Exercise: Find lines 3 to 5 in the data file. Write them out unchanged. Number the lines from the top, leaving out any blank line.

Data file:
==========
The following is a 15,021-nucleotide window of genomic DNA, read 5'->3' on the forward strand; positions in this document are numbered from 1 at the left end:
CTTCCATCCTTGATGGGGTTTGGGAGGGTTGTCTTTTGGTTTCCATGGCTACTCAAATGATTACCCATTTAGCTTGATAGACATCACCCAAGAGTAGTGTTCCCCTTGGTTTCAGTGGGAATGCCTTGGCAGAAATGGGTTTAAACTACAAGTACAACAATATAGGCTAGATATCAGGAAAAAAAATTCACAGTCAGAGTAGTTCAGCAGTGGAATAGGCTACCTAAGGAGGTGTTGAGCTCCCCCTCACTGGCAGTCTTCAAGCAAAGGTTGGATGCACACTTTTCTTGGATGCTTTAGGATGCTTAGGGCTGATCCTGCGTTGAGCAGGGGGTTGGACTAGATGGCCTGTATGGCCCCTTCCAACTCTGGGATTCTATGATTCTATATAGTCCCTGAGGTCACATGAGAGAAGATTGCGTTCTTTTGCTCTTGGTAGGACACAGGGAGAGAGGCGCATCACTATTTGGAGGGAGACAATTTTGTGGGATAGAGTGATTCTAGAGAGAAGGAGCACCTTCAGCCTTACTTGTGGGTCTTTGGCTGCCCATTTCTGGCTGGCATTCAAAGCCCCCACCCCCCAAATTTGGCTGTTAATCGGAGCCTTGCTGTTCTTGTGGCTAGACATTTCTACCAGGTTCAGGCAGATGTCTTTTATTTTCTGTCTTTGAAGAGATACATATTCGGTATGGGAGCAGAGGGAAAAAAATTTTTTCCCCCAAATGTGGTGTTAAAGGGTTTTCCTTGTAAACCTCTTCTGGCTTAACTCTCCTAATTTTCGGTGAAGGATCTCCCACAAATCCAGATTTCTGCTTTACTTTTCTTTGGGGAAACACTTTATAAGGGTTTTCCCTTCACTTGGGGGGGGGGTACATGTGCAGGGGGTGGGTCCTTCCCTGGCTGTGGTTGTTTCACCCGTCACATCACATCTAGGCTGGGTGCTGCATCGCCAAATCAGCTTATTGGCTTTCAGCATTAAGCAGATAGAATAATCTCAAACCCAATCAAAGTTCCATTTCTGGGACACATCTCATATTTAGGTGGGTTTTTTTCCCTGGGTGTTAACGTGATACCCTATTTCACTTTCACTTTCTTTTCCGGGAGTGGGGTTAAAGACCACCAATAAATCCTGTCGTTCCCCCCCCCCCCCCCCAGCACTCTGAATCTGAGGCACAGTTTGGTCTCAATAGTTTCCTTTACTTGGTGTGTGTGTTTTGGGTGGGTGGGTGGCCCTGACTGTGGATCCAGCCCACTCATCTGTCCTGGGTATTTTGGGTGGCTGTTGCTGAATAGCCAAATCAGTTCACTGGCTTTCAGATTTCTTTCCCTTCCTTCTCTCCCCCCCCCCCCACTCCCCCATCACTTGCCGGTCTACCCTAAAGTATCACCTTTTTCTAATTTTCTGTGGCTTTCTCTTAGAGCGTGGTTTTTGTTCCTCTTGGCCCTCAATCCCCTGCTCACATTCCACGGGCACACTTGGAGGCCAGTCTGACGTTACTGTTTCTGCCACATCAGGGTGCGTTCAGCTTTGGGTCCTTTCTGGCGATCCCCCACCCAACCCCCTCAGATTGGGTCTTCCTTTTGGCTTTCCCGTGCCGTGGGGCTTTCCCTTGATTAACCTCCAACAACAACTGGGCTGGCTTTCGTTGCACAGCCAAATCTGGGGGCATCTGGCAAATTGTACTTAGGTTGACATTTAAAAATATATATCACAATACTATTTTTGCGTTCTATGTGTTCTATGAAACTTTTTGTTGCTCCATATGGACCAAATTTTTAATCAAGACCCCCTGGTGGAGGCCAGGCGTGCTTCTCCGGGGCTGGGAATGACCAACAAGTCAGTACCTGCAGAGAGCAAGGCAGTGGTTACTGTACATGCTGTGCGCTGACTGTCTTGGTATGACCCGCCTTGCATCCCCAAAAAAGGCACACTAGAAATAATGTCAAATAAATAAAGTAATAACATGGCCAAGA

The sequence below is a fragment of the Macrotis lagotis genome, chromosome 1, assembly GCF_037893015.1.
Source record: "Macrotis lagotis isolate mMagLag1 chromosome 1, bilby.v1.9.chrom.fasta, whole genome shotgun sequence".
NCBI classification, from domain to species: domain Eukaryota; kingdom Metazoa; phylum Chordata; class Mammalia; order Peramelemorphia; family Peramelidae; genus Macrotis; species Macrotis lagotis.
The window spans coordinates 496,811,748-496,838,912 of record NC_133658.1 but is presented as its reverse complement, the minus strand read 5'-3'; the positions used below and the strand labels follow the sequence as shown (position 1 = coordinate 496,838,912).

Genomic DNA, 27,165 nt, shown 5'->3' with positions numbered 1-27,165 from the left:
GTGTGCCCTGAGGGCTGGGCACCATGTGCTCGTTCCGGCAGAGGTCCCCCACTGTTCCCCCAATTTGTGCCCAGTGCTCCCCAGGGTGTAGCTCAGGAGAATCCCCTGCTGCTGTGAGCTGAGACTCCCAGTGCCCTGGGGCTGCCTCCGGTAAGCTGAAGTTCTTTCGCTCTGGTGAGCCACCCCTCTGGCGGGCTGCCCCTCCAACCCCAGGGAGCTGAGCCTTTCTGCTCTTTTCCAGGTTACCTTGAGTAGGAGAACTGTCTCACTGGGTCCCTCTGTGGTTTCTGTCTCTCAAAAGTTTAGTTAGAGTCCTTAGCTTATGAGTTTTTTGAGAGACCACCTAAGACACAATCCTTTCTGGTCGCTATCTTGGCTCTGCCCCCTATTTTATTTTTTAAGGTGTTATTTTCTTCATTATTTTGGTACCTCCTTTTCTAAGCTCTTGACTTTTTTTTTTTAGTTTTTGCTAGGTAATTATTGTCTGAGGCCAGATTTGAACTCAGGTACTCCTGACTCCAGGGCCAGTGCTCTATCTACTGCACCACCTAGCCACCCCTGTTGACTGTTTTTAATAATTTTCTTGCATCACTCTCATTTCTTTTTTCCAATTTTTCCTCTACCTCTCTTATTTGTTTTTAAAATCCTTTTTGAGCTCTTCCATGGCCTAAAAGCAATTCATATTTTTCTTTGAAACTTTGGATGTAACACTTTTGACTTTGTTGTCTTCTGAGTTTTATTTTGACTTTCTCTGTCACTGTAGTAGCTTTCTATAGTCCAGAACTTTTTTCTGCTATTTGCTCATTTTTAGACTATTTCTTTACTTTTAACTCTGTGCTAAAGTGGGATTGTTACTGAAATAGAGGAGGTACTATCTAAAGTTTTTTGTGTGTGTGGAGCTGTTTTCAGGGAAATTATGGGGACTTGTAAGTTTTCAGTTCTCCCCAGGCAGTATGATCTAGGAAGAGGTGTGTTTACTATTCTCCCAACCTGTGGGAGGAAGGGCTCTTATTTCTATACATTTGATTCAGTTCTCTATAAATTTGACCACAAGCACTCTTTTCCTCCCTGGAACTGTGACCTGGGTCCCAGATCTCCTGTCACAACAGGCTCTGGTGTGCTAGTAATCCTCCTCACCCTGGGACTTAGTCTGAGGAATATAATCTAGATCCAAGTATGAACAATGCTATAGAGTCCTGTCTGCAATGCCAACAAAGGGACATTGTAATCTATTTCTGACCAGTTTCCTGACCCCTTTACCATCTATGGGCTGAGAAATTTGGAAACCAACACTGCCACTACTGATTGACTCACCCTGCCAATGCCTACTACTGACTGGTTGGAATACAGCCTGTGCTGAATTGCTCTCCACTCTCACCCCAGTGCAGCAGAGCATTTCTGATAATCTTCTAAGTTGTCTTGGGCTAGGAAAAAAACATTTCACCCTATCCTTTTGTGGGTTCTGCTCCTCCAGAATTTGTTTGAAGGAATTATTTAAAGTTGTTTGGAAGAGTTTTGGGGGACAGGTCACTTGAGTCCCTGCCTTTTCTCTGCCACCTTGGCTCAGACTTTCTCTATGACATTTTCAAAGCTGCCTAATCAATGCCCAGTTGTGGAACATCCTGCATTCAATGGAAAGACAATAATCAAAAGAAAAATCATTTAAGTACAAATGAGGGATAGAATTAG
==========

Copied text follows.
The sequence below is a fragment of the Macrotis lagotis genome, chromosome 1, assembly GCF_037893015.1.
Source record: "Macrotis lagotis isolate mMagLag1 chromosome 1, bilby.v1.9.chrom.fasta, whole genome shotgun sequence".
NCBI classification, from domain to species: domain Eukaryota; kingdom Metazoa; phylum Chordata; class Mammalia; order Peramelemorphia; family Peramelidae; genus Macrotis; species Macrotis lagotis.